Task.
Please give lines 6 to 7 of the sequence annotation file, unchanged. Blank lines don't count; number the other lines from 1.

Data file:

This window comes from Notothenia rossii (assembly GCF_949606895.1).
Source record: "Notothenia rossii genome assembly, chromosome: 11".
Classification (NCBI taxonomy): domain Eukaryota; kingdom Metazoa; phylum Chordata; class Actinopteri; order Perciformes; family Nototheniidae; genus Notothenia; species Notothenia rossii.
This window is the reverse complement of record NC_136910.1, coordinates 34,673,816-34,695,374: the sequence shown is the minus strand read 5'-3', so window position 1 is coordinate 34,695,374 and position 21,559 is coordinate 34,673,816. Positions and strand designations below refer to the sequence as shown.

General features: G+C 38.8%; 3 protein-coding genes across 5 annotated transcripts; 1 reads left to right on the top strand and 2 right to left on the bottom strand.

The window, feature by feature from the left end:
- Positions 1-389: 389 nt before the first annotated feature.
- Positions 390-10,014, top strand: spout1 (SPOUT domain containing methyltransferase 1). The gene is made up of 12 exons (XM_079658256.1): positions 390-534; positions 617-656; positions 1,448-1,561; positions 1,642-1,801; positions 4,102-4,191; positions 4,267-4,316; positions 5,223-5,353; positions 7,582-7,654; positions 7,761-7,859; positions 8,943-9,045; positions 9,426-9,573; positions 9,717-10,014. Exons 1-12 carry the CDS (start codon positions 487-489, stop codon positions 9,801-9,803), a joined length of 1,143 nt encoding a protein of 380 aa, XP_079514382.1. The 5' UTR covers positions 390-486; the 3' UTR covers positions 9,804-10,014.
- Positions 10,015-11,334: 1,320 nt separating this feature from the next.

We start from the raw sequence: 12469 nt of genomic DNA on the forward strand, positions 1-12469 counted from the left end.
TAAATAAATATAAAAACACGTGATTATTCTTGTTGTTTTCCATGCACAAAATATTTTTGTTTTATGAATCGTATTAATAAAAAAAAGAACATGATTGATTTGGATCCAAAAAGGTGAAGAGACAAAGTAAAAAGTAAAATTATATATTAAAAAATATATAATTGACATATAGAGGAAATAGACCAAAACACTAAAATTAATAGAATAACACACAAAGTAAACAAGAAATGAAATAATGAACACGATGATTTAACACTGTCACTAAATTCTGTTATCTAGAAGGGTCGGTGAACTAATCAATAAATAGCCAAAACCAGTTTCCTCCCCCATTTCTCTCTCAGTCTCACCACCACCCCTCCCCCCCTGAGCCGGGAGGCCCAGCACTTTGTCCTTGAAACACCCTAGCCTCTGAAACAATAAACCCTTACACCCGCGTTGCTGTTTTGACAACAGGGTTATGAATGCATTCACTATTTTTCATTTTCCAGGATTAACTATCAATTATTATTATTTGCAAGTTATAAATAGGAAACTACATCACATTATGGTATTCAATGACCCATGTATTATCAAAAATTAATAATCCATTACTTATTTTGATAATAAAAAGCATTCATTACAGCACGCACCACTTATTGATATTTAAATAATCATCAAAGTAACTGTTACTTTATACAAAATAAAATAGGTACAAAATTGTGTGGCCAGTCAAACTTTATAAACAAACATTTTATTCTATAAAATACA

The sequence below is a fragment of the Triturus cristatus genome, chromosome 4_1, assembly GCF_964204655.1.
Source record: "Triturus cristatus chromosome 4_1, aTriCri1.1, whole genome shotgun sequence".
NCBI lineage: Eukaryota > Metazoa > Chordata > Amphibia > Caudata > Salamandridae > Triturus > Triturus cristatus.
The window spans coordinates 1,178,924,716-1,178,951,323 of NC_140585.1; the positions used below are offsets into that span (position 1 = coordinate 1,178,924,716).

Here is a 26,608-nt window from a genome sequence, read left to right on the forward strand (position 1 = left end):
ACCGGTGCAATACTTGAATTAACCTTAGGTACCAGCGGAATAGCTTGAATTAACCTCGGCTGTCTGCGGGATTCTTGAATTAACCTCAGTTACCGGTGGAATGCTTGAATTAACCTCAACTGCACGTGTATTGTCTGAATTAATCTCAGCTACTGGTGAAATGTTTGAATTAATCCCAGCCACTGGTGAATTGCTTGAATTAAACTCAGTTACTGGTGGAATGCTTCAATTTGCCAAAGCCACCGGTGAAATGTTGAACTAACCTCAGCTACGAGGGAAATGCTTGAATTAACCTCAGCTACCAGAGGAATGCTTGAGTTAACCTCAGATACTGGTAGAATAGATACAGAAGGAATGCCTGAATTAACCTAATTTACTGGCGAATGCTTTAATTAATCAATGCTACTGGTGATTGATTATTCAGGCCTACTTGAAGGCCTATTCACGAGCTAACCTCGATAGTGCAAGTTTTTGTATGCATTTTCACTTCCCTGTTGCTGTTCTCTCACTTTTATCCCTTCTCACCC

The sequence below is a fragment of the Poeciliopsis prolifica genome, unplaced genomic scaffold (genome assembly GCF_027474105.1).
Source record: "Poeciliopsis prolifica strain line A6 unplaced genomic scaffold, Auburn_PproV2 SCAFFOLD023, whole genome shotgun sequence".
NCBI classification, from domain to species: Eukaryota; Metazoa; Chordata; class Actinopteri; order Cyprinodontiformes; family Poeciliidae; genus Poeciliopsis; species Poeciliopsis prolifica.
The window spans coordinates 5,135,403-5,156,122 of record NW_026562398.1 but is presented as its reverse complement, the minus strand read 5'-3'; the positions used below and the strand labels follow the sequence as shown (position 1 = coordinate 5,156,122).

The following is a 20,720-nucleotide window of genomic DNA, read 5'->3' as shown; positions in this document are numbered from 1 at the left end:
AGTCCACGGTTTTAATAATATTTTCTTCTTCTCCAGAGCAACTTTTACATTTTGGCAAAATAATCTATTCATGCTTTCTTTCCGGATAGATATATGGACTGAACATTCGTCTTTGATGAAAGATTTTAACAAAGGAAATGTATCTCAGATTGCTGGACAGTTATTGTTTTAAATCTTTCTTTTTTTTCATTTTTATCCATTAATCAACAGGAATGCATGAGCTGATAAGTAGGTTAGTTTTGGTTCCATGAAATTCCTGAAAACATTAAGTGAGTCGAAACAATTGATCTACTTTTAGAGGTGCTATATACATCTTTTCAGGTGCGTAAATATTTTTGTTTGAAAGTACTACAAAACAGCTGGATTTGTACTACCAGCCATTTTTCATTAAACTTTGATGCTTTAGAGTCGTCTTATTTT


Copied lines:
The window, feature by feature from the left end:
- Positions 1-389: 389 nt before the first annotated feature.